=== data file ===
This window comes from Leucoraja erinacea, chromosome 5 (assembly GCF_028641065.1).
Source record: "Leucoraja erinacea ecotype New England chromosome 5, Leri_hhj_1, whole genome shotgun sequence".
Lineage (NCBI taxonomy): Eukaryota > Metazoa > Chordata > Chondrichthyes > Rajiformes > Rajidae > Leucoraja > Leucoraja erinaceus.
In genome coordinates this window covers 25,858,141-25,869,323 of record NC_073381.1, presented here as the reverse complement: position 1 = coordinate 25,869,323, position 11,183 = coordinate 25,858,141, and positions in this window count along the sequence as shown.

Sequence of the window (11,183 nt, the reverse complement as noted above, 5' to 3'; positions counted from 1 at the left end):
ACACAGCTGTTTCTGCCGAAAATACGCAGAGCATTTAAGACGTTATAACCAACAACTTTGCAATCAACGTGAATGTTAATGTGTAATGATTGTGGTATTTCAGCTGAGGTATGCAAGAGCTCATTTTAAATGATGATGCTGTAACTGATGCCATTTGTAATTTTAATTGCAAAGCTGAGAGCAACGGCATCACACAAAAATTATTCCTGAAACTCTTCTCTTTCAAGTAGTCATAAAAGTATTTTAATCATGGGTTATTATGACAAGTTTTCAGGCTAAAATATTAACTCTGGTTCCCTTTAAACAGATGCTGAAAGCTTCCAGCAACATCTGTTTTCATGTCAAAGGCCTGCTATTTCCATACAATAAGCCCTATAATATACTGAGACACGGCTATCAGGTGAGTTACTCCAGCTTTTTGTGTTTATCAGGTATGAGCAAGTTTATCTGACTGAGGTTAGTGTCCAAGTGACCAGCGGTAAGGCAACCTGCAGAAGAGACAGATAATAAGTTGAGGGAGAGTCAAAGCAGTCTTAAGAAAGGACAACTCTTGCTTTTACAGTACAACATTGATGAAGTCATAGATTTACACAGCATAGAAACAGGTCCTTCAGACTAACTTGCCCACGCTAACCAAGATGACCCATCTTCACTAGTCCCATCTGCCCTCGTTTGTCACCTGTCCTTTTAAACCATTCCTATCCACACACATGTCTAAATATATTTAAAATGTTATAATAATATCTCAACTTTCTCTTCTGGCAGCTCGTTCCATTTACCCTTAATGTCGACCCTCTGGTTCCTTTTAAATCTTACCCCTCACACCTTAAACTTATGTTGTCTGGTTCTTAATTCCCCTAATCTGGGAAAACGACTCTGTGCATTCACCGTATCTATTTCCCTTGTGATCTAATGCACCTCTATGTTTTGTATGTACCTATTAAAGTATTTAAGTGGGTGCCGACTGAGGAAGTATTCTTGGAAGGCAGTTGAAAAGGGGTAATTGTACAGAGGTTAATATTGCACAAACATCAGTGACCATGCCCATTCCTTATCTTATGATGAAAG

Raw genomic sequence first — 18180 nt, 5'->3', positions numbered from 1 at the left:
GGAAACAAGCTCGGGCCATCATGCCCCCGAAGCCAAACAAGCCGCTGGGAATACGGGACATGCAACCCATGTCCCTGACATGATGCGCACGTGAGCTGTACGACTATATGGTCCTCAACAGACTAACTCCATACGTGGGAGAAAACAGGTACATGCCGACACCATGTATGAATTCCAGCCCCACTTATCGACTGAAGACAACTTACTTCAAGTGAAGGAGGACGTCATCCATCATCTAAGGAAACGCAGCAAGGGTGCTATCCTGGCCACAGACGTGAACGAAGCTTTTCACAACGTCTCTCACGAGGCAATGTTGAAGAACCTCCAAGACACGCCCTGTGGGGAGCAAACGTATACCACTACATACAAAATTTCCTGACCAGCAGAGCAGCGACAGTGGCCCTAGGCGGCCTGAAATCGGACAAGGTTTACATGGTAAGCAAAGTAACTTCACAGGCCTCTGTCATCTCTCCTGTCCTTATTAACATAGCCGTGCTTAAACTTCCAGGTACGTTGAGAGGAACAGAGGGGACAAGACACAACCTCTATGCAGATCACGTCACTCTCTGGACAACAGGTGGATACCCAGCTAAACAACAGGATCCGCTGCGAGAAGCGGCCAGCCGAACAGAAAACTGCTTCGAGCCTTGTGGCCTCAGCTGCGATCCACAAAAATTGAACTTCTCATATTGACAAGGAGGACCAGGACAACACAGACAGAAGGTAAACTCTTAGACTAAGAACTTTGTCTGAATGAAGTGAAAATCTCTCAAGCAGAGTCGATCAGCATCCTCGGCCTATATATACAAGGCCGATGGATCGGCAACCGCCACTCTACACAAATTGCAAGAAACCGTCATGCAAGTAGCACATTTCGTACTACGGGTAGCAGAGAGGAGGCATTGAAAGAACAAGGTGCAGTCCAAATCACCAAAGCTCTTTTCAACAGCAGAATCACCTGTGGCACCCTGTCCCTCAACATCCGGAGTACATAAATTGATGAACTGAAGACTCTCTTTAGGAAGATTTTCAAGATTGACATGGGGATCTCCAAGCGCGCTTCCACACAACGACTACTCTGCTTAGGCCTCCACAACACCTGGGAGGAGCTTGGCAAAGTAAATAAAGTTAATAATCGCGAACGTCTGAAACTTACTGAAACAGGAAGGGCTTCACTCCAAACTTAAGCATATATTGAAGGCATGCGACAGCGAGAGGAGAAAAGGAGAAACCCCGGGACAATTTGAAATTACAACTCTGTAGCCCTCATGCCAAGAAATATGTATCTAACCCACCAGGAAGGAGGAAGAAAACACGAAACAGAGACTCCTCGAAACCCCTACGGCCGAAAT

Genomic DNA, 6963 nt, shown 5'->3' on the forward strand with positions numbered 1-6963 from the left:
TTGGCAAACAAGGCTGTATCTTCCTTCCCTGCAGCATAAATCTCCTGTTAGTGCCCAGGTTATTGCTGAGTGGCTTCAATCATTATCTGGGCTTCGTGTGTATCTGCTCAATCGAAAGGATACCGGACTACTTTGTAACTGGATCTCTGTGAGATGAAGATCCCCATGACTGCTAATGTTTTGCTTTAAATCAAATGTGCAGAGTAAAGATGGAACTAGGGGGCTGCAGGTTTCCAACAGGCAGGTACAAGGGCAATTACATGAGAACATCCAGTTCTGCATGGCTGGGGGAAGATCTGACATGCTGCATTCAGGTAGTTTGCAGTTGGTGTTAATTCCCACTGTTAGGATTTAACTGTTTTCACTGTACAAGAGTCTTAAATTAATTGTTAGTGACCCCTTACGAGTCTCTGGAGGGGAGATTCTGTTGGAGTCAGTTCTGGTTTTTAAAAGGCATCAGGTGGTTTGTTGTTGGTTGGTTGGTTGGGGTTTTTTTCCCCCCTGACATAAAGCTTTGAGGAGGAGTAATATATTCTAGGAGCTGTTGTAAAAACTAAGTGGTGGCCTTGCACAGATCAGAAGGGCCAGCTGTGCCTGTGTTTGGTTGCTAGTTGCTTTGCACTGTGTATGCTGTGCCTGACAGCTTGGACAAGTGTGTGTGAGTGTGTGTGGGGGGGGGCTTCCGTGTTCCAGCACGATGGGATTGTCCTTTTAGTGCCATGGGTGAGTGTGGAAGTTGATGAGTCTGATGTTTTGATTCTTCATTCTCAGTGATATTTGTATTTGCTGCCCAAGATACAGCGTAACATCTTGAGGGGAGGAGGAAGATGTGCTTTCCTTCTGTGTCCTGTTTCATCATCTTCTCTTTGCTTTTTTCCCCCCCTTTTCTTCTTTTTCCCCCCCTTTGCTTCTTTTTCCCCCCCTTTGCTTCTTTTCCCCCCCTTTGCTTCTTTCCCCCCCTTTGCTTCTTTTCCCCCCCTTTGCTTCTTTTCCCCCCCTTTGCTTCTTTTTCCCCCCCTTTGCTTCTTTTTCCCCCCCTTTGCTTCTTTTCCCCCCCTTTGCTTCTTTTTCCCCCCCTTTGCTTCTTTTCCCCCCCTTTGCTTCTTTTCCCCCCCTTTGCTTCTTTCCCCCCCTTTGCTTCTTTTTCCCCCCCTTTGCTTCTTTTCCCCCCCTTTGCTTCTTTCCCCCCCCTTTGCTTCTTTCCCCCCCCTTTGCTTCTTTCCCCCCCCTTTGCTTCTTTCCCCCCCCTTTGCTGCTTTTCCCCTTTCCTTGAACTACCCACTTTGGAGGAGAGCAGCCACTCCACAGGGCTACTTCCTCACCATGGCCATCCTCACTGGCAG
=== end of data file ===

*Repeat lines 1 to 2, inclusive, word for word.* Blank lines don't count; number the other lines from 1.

This window comes from Leucoraja erinacea, chromosome 5 (assembly GCF_028641065.1).
Source record: "Leucoraja erinacea ecotype New England chromosome 5, Leri_hhj_1, whole genome shotgun sequence".